Specifically, the new application connects RightNow’s service, marketing and sales applications with Demandware’s Web platform and e-commerce services.

RightNow’s contributions to the mash-up are its inbound and outbound sales and service desktop, multichannel customer service, marketing communications and customer feedback capabilities.

Demandware is providing its online storefront, site search, guided navigation, product catalog and promotions, Web development environment, user profiles and online content.

Suite Approach

On one hand, this mash-up can be viewed as a shortcut to bringing a suite application to market, as it eliminates much of the work involved in developing one from the ground up.

However, it is a mistake to assume that RightNow or Demandware have joined forces in such a manner strictly for competitive reasons, Yankee Group analyst Sheryl Kingstone told CRM Buyer — specifically with a vendor like NetSuite, the top online suite provider offering deep CRM functionality.

“RightNow rarely goes up against NetSuite in deals,” Kingstone said. “Also, RightNow’s target audience is larger than NetSuite’s.”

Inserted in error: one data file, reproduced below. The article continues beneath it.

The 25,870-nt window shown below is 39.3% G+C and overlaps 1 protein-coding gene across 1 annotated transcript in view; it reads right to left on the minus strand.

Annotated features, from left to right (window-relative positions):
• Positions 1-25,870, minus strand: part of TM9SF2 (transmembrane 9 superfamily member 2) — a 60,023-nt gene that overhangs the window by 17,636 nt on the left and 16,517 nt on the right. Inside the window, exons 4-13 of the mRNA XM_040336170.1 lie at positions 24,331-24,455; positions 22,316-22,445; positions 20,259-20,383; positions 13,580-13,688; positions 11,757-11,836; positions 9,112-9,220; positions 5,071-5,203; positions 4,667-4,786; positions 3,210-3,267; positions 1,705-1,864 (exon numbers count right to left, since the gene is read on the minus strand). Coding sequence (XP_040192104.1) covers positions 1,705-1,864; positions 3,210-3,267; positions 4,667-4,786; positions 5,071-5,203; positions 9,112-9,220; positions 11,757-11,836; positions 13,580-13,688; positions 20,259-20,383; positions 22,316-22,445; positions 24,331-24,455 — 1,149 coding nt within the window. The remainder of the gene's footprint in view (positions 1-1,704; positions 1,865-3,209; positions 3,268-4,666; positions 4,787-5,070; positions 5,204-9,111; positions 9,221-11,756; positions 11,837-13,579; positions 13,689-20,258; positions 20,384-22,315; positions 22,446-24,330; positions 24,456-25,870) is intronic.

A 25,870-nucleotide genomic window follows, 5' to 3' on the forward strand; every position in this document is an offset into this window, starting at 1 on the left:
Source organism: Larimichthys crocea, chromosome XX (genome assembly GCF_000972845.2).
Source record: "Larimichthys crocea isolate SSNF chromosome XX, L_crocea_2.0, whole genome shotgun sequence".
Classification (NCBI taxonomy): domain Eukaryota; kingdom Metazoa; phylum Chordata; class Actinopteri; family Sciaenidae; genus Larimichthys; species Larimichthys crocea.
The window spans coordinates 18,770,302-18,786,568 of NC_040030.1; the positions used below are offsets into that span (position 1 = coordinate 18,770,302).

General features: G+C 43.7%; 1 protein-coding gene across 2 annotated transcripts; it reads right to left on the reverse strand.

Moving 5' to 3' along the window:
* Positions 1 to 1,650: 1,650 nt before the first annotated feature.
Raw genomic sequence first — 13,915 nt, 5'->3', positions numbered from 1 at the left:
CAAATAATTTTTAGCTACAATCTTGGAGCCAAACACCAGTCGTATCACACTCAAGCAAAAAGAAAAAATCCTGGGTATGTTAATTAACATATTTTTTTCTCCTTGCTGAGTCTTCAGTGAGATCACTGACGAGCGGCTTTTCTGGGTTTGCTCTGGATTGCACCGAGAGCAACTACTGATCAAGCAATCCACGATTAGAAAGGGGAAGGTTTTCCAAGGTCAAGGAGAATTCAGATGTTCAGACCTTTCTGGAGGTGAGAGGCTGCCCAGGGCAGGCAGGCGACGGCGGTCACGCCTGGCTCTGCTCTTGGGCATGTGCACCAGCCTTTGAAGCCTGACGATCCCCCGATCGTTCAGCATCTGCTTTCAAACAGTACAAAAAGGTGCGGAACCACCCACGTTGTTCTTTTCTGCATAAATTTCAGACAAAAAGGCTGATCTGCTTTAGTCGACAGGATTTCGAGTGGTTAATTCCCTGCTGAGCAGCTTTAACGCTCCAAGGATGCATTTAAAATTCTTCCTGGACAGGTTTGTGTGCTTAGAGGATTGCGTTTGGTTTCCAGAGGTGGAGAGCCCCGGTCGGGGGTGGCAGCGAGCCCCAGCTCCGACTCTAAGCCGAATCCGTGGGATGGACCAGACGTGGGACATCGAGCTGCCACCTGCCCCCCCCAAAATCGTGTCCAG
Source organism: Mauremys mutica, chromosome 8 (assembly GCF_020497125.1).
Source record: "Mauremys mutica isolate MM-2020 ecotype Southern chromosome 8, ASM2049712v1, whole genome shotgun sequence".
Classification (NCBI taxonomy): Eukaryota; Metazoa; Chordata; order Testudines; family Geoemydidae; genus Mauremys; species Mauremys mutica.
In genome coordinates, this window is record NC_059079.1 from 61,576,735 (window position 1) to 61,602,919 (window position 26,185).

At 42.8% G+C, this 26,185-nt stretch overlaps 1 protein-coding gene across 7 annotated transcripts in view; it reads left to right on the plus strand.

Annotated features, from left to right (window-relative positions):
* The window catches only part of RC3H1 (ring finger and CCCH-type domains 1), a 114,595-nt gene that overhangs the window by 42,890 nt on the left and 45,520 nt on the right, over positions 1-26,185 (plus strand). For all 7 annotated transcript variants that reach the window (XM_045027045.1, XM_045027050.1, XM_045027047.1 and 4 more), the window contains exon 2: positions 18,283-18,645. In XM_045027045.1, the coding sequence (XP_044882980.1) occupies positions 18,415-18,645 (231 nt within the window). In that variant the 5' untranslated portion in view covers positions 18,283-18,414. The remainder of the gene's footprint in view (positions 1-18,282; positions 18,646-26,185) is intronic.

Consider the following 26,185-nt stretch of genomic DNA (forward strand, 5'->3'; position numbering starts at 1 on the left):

Rather, the larger point behind the mash-up is that it is emblematic of RightNow’s MO of automating integration around the customer experience.

The territory that Demandware owns — namely the order management process — is a critical integration point that RightNow has thus far not touched.

“Unfortunately, it is only offering this integration for the Demandware customer base,” Kingstone said.

Integrating the Online Channel

Later this year, the two companies plan to cross-sell and upsell the joint application to their respective installed bases, Scott Todaro, director of product and industry marketing at Demandware, told CRM Buyer. There is little overlap among the two firms’ clients.

There are no concrete plans, however, to embed the joint functionality in future releases of the respective applications. It may be, though, that the mash-up is enough to satisfy users’ needs — at least in the immediate term.

The driver behind the joint application is the growing necessity of integrating the online channel into back-office functions, explained David Hayden, director of product strategy for RightNow. That’s especially relevant as more companies rip out their legacy systems and replace them with SOA (service-oriented architecture)-based applications.